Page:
Daniel Goleman has a nice piece in today's Science section of The New York Times, applying his theory of social intelligence to email and other forms of electronic communication. It's bascially about "flaming" (which researchers call "online disinhibition effect," a term I hadn't heard before). Flaming's nothing new, but Goleman offers a neuroscientific explanation for flaming that helps us better understand its causes, and possibly even suggests how we can curtail it.
New research, writes Goleman,
points to a design flaw inherent in the interface between the brain's social circuitry and the online world. In face-to-face interaction, the brain reads a continual cascade of emotional signs and social cues, instantaneously using them to guide our next move so that the encounter goes well. Much of this social guidance occurs in circuitry centered on the orbitofrontal cortex, a center for empathy…. But the cortex needs social information — a change in tone of voice, say — to know how to select and channel our impulses. And in e-mail there are no channels for voice, facial expression or other cues from the person who will receive what we say.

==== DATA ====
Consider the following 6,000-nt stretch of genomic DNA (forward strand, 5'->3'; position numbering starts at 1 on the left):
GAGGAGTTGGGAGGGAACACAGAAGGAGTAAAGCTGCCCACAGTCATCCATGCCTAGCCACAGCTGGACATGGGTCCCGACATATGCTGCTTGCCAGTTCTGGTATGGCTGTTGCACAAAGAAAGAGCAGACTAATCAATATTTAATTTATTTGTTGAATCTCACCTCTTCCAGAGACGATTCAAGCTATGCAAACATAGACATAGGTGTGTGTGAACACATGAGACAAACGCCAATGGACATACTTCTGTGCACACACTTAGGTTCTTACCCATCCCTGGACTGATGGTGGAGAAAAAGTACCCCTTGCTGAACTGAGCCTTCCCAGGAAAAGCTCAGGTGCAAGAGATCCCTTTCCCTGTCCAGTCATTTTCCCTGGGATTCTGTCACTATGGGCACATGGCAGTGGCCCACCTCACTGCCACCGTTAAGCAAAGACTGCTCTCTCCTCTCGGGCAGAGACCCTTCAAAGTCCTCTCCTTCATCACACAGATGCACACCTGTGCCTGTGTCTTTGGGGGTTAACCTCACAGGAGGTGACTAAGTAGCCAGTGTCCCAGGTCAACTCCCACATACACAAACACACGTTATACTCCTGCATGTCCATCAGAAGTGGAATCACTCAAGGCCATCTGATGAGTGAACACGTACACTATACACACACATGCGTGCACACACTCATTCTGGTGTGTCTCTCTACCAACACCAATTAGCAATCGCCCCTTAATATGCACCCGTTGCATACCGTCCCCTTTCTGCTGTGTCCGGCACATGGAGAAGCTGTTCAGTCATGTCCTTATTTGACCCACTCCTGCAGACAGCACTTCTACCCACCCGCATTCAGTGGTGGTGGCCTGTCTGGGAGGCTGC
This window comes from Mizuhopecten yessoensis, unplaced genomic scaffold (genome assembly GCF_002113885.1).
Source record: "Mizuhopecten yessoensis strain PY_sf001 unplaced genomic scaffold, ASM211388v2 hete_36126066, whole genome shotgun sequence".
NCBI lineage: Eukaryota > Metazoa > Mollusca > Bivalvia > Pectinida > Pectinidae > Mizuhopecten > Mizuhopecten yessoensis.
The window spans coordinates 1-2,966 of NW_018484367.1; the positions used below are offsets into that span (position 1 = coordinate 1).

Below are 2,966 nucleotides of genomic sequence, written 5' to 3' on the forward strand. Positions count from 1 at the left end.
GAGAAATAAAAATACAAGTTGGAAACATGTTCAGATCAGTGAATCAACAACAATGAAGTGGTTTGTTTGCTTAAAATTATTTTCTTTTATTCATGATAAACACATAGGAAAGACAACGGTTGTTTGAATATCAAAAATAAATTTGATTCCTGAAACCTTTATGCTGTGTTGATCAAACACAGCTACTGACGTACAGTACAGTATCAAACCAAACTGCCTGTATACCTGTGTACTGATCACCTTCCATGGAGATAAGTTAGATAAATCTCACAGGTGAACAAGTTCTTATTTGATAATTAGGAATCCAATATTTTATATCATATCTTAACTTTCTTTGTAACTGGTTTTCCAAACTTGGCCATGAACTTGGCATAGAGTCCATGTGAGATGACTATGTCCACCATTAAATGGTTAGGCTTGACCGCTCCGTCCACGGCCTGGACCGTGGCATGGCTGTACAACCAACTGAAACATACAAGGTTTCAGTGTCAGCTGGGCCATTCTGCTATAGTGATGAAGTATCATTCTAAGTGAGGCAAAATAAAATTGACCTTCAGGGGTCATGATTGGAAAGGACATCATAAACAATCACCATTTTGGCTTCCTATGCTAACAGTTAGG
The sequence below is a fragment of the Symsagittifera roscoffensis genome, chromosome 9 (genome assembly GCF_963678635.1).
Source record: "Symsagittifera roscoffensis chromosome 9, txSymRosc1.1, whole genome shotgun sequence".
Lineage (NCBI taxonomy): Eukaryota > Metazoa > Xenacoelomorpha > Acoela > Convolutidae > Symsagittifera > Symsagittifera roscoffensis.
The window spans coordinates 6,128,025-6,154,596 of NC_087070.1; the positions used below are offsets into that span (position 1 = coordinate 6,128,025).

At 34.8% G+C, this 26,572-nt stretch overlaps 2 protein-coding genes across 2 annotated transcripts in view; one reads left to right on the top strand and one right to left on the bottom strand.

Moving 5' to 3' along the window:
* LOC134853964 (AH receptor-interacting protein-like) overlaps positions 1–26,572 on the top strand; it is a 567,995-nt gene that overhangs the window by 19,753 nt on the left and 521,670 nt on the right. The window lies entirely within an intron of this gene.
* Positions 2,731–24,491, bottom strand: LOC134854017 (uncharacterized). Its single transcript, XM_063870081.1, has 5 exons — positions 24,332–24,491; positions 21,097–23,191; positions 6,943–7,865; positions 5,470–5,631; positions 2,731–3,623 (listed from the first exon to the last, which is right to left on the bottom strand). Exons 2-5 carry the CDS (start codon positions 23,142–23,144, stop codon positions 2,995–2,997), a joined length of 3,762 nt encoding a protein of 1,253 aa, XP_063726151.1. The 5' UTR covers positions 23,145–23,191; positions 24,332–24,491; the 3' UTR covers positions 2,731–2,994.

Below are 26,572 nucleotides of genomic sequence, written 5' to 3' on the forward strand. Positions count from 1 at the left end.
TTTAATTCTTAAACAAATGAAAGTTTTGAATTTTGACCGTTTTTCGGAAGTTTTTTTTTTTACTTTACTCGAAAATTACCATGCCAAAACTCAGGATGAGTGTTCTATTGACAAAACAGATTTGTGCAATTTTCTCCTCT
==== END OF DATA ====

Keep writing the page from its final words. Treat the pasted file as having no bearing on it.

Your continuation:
So what can we do to reduce flaming, restore some civility to online conversations, and save a lot of people from unwanted embarassment? Goleman cites one proposal to replace typed messages with video chats. That would probably be effective, but cost will prevent it from catching on anytime soon–not to mention the fact that people prefer the anonymity that the web affords them, it's why many of them spend time online in the first place, for better or worse.
More effective, it seems (as Goleman suggests), would be doing more to teach good old-fashioned social intelligence. If more people can learn to reflect on their emotions, and the consequences of their actions, before saying or doing something that might hurt others (and reflect badly on themselves), I'd guess that rates of flaming would drop, as would many other forms of incivility and cruelty. I'd also surmise that incidences of flaming would still be higher than those other forms of incivility, for all the neuroscientific reasons Goleman cites.
But wouldn't it be fascinating to do a content analysis of emails sent by people who score high in empathy and other forms of social intelligence? I wonder how much their real-world social skills hold up online, and how frequently those skills begin to break down when mediated through a screen and keyboard. Research like that would truly help us gauge the uninhibiting effects of online anonymity.
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About The Author
Jason Marsh is the editor in chief of Greater Good.